Gentling and training a wild horse is not quick and easy task. All to often, the horse is being asked to transform from a being able to survive by its wits to a horse with relatively little to do and not much space to do it in. People underestimate what the stress of being confined, even in what they consider a large space, is like for an animal that has roamed freely.  And frequently the expectation is that the transformation can happen quickly.  Ironic, since change is usually so hard for people.

Ronin is a 5 year old Mustang gelding who participated in the Mustang Makeover event a couple of years ago.  His make over did not go well.  While it is possible for some horses to adapt to the intense learning environment created in a time trial training event, as with people, not all individuals can handle an accelerated learning program.  It was too much for Ronin.  He is a very amiable character on the ground, very personable and easy to handle.  But get out a saddle, and Ronin shows his fear.  He bucks to save his life, so to speak.  So where does the responsibility for Ronin’s care lie now?  The BLM wont take him back, the trainer who participated in the event doesn’t want him, so he finds himself in a horse rescue situation.  And who will want to adopt him?  He is beautiful, graceful, personable, but not prone to being ridden.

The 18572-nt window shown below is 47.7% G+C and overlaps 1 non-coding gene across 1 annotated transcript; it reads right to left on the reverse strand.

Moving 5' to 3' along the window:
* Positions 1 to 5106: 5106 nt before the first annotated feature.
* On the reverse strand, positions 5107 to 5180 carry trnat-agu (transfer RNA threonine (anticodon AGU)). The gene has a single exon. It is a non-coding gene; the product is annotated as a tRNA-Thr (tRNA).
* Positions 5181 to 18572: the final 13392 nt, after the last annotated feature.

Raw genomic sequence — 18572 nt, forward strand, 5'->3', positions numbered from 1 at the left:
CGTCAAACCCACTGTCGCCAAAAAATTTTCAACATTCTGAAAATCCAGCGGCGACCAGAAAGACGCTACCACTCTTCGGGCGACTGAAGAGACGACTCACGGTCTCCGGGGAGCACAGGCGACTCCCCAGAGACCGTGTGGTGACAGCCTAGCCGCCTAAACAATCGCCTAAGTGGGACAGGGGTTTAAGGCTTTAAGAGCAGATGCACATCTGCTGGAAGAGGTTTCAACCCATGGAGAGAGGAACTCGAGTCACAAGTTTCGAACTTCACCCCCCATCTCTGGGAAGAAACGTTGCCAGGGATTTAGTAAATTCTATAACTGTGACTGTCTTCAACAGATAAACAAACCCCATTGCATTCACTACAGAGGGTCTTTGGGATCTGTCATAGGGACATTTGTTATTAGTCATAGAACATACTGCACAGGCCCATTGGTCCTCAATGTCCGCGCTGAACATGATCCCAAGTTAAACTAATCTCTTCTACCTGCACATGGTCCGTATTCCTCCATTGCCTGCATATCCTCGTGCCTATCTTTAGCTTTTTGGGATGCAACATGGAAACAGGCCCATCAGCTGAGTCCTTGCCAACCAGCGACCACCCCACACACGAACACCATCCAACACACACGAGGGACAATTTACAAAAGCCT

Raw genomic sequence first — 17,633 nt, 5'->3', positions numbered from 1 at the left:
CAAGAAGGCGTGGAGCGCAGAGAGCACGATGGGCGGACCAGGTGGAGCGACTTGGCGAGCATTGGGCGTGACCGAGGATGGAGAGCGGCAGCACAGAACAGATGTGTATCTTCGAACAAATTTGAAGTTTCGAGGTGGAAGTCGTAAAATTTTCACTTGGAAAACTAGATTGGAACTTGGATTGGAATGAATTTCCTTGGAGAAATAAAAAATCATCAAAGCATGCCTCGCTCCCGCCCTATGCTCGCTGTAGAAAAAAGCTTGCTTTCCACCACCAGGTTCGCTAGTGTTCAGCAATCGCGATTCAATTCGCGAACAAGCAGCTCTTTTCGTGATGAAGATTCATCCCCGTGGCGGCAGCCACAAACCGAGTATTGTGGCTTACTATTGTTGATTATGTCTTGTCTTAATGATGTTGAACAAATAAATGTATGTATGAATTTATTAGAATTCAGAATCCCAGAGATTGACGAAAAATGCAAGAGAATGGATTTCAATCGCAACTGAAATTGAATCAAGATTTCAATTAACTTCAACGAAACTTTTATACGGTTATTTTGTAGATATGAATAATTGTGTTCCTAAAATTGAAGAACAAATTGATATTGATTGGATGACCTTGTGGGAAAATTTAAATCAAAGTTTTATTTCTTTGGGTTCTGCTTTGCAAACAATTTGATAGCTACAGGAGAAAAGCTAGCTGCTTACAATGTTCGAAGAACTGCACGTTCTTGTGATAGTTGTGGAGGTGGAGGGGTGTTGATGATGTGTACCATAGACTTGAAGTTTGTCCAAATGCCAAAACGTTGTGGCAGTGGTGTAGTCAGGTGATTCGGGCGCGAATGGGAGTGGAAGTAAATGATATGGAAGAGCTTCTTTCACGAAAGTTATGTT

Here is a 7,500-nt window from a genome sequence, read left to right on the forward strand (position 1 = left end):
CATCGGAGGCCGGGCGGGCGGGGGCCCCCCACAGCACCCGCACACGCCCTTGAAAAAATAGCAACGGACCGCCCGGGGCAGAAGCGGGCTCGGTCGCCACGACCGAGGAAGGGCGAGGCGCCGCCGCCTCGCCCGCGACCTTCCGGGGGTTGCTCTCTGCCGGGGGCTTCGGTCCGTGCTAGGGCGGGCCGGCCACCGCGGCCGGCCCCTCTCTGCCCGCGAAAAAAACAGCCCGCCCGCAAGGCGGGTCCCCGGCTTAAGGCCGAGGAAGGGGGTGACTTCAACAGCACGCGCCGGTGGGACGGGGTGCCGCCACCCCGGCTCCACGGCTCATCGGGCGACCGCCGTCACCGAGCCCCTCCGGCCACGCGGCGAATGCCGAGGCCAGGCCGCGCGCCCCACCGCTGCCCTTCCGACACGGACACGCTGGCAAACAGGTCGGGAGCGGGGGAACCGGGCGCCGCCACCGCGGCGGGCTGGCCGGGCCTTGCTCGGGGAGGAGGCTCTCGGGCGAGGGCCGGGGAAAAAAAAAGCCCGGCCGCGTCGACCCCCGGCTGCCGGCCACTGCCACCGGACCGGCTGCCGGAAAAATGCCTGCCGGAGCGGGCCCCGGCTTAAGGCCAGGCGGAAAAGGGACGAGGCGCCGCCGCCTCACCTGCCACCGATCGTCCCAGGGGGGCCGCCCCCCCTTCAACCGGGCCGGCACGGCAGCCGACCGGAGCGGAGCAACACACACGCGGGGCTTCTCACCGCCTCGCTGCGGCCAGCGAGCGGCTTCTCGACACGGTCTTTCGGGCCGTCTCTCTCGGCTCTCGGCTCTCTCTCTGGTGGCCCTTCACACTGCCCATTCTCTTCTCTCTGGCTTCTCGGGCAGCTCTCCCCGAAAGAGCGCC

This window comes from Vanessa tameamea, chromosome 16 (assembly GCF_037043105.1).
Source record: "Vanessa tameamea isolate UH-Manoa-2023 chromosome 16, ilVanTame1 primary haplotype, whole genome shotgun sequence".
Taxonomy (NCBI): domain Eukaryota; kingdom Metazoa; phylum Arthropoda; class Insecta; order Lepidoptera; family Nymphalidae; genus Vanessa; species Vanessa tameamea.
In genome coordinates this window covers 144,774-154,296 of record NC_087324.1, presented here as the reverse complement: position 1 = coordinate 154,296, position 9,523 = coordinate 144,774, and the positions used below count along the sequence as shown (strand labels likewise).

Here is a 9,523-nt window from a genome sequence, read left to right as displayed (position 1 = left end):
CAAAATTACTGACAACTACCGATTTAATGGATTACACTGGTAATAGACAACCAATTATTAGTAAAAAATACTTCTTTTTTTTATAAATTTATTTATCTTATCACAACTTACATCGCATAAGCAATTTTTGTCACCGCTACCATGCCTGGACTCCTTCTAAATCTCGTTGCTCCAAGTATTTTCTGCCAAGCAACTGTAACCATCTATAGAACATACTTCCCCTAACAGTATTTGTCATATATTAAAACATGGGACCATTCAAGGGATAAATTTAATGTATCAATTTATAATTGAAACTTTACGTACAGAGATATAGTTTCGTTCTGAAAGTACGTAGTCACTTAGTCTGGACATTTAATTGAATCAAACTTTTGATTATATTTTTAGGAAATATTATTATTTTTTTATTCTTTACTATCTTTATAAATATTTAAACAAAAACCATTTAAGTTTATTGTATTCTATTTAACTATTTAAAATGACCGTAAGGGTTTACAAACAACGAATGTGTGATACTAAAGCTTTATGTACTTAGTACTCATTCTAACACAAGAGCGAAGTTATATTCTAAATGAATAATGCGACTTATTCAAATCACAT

Each of the horses featured in this story was part of a good idea.  Someone had a plan that seemed like it would work.  A forever sanctuary for Mustangs was/is a good idea.  Why didn’t it  work? There are plenty of guesses, nobody really knows.  Saving the life of Rugar, who was bred from a disastrous situation, another idea that seems right.  Trying to raise awareness about Mustangs and gain national attention through a major media event like the Mustang Makeover seems to be a good idea for getting people to participate in the adoption process.  When it comes to our wild horses, there are a lot of good ideas, intentions, and opinions. The problem? What happens when the horses fall through the crack of a good idea?